Prime Minister Lars Loekke Rasmussen, who heads the Liberals, has been in power since 2015. He later formed a coalition with the smaller Liberal-Alliance and the Conservatives. But it depends on the anti-immigration Danish People's Party and its 37 seats to muster a majority in the 179-seat parliament.
Overall, Danes have supported the government's tough stance on immigration after the 2015 migration crisis in which mostly Muslim asylum-seekers sought refuge in European countries, including Denmark.
Political experts say people who traditionally voted for the populists are drifting mainly to the Social Democrats, which have moved toward supporting a stricter immigration policy. Voters also appear to be turning away from the Danish People's Party because of fraud scandals involving European Parliament funds.
The government has notably adopted laws tightening asylum and immigration rules, including a ban on garments covering the face and a law requiring newly arrived asylum-seekers to hand over valuables such as jewelry and gold to help pay for their stays in the country.
Other laws include requiring anyone who becomes a citizen of Denmark to shake hands at the naturalization ceremony, a move widely seen as aimed at some Muslims who for religious reasons decline to touch members of the opposite sex. Another law sends rejected asylum-seekers or those with a criminal record awaiting expulsion to an island that once housed a defunct laboratory for contagious animal diseases.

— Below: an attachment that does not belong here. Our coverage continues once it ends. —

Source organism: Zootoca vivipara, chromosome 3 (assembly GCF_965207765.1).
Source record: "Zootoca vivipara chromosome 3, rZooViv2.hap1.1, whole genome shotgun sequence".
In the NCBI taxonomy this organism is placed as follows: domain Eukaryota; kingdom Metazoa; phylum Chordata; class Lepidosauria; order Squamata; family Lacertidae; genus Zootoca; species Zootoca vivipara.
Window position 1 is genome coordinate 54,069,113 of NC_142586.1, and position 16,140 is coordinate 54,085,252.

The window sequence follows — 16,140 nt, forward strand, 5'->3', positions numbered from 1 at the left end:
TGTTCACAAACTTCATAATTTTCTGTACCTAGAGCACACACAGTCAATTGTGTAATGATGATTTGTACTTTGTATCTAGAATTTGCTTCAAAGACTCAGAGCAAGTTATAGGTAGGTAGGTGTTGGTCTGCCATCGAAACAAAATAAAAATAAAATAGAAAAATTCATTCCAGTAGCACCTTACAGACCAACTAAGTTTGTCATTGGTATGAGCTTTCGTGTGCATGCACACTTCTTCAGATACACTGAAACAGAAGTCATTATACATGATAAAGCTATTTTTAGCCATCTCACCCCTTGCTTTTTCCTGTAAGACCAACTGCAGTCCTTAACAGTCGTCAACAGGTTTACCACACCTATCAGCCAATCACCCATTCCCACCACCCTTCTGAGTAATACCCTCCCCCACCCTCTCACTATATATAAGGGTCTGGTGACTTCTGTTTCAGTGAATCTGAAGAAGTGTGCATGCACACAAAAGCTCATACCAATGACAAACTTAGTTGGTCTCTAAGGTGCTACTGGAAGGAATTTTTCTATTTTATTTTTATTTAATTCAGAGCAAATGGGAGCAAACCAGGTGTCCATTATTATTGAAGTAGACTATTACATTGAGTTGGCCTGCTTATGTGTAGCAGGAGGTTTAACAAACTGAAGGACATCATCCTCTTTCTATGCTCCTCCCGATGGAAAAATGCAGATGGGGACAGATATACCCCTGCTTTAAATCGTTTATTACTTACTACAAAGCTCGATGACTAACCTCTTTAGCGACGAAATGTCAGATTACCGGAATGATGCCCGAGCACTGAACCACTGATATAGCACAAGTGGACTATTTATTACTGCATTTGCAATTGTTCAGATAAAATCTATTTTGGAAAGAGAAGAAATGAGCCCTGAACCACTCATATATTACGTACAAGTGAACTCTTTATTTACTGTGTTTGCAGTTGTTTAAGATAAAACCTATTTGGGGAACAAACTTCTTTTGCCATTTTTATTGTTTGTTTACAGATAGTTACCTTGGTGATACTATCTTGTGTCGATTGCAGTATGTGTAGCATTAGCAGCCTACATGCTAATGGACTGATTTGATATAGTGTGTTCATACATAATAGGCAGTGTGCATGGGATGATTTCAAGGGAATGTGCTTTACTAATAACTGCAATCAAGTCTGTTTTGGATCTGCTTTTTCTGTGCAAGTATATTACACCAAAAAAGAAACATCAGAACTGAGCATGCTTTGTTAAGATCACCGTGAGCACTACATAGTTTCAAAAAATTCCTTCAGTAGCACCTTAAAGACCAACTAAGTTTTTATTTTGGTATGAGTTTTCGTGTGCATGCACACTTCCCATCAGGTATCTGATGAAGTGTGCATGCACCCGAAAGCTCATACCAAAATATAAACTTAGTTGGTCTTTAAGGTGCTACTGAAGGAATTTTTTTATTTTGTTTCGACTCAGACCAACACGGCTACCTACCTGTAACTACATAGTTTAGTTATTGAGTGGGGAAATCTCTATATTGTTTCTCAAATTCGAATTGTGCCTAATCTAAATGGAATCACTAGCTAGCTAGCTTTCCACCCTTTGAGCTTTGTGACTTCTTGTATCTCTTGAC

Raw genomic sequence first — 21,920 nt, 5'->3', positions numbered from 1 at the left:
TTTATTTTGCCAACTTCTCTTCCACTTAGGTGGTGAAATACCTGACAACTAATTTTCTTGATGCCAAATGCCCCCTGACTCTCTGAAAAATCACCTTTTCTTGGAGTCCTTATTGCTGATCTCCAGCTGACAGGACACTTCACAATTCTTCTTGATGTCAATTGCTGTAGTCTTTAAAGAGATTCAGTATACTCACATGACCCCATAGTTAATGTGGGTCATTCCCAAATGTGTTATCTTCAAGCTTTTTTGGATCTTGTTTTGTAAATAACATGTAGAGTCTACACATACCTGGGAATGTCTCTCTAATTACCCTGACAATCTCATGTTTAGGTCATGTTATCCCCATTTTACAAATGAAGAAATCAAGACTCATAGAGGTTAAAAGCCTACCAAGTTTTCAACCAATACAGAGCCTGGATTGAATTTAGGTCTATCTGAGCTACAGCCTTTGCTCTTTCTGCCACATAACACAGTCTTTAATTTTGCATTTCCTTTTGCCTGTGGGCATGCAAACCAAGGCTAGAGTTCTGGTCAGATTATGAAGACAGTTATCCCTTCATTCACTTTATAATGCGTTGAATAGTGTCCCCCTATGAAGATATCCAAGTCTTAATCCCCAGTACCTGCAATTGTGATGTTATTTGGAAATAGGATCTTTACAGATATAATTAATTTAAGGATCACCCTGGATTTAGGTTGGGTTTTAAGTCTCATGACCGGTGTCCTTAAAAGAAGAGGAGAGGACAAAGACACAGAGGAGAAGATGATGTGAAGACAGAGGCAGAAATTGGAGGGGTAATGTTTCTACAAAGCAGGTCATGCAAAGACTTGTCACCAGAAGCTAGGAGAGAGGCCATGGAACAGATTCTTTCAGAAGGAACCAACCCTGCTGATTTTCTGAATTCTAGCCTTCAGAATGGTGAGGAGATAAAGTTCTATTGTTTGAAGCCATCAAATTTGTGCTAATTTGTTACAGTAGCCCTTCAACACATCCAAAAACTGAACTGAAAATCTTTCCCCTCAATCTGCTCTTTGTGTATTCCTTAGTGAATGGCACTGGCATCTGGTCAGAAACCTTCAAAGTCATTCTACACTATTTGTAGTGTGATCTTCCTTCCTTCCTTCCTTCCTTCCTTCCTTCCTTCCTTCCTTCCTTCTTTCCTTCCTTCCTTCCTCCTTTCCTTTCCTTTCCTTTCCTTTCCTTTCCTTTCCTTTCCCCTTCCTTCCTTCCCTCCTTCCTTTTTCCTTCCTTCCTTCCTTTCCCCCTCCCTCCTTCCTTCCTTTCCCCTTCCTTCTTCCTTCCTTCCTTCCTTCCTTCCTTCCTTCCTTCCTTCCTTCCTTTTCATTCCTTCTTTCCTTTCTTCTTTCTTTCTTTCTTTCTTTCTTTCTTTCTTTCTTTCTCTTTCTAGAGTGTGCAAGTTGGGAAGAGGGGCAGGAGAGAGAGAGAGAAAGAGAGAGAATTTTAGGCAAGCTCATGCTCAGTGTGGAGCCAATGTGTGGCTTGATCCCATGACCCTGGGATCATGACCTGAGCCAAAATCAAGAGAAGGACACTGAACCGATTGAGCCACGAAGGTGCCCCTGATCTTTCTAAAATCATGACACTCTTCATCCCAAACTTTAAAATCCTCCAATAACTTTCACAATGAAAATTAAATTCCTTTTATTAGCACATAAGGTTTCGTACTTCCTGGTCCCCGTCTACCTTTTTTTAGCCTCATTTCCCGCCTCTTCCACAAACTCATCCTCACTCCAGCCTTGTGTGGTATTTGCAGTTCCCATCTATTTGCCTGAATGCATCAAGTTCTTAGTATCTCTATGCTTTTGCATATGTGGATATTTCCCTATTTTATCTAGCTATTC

Recent polls show Loekke Rasmussen's center-right government bloc trailing behind the five-party, center-left opposition headed by the Social Democrats. Surveys indicate the governing coalition will get 46% while the opposition would garner 54%.
In announcing the election, which comes just 10 days after the European Parliament vote, Loekke Rasmussen stressed that the government didn't resign. Under the Danish Constitution, a vote must be held by June 17, when the current parliament, elected in 2015, completes its term.
The election could mark the return to power of the Social Democrats, the country's largest party, which have spent four years in opposition.
In recent months, the Social Democrats have moved closer to the stricter immigration agenda of the Danish People's Party — a party with a euroskeptic line founded in 1995. The populists, now Denmark's second-largest party, grabbed more than 21% in the 2015 election in its best vote ever.
This time around, polls say the Danish People's Party will win 15% of the vote.